Planck’s Equation Ephoton = hf (The equation is given in Table 1 of the IB Data booklet). h is Planck’s constant (its value is given in Table 2 of the IB Data booklet).
p orbital A dumb bell-shaped atomic orbital. There are three p orbitals of the same energy, orientated in the x, y and z directions in a p energy sub-level.
Promotion The movement of an electron from a lower energy level to a higher energy level.
Proton Positively charged particle found in the nuclei of all atoms. It has approximately the same mass as the neutron. It has an equal and opposite charge to the electron.
Quantization The concept that energy exists in the form of small ‘packets’ called quanta.
Quantum (plural quanta) A packet of energy.
Radiation The transmission of energy by means of an electromagnetic wave; or the emission of particles from the nucleus of a decaying atom.
Radiotherapy The treatment of cancer and other diseases with ionizing radiation.
Relative atomic mass The average mass of an atom of an element, according to relative
abundances of its isotopes in a naturally occurring sample, on a scale where the mass of one atom of is 12 exactly.
Shells The main energy levels of an atom where the electrons are located.
Shielding (of electrons) The reduction of the electrostatic force of attraction between an electron and the nucleus due to the presence of electrons in the energy levels closer to the nucleus.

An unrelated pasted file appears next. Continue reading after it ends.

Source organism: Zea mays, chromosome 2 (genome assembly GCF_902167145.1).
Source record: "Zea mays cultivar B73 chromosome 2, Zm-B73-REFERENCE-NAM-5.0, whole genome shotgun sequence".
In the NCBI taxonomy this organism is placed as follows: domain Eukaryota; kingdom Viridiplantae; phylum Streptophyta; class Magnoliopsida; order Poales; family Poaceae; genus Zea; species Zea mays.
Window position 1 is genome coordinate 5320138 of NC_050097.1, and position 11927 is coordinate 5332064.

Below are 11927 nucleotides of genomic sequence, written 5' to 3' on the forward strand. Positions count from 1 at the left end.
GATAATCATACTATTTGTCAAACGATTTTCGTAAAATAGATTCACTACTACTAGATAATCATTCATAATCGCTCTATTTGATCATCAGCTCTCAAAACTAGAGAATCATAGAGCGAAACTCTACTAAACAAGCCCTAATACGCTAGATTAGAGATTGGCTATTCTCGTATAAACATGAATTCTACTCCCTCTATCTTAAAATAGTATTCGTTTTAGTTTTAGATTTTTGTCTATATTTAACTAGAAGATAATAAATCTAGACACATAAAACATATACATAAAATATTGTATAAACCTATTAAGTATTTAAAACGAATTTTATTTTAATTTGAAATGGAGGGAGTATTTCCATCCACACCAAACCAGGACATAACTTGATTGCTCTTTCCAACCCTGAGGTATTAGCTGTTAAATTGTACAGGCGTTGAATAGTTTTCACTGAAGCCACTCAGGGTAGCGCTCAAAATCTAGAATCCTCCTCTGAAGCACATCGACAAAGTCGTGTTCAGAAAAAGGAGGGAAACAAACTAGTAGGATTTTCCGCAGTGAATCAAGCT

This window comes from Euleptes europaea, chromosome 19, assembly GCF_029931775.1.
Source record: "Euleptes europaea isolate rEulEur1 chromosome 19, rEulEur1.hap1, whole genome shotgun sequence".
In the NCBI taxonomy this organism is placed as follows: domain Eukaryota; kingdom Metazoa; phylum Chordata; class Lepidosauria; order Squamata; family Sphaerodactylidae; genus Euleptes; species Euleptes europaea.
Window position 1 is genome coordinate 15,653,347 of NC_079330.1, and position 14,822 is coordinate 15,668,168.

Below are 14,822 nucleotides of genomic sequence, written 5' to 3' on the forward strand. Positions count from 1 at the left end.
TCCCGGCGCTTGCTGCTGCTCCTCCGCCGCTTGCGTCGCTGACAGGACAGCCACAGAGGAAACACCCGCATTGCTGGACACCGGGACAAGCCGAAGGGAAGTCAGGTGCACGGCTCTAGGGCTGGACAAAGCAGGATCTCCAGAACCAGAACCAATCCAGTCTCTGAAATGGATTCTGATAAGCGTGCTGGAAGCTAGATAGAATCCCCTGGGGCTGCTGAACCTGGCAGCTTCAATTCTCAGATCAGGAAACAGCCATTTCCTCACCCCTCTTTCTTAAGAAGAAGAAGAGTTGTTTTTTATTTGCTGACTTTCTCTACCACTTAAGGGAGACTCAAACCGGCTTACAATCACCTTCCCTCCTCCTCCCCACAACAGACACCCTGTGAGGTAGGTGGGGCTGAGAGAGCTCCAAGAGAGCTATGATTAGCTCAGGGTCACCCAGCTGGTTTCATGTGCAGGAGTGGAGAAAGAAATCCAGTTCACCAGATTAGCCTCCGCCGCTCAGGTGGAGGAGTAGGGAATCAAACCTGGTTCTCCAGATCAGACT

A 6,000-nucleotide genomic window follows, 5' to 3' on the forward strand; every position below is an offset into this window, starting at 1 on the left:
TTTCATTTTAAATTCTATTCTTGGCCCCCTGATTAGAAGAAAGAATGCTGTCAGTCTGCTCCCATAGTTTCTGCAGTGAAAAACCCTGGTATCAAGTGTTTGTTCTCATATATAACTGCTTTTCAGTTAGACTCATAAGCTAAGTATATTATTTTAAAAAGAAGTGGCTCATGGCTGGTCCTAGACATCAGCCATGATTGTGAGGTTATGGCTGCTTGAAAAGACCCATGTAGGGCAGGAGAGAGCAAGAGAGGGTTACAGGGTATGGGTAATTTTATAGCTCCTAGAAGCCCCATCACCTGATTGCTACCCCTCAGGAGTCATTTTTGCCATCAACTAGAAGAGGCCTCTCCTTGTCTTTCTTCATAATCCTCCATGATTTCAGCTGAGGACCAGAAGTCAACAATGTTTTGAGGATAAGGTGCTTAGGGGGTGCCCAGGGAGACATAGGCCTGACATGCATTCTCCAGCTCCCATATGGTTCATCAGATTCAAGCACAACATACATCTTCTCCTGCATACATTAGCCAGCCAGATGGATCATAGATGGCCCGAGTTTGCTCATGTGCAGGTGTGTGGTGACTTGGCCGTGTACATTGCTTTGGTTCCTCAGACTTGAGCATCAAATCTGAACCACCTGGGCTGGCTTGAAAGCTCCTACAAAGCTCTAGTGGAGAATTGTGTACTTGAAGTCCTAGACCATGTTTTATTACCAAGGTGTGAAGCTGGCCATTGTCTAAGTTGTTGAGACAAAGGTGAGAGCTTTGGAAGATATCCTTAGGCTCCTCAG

s orbital A spherically symmetrical atomic orbital. There is one s orbital in the s sub-level. It is the lowest energy orbital in a given energy level.
Spectral line A particular wavelength/frequency of light emitted (or absorbed) by an atom, ion (or molecule).
Spectral series A group of related lines in the emission (or absorption) spectrum of a substance. The lines in a spectral series occur when all the transitions occur between one particular energy level and a set of different energy levels.
Spectroscope An instrument for examining the different wavelengths present in electromagnetic radiation.
Sub-atomic particles The particles – electrons, protons and neutrons – from which all atoms are made.
Sub-level A subdivision of an electron energy level. Sometimes referred to as a sub-shell.
Valence electrons The electrons in the outermost energy level of an atom or ion. They are generally involved in bonding.
Wavelength The distance between the peaks (or troughs) of one complete wave.
Wave–particle duality A concept from quantum theory that all matter exhibits both wave and particle properties.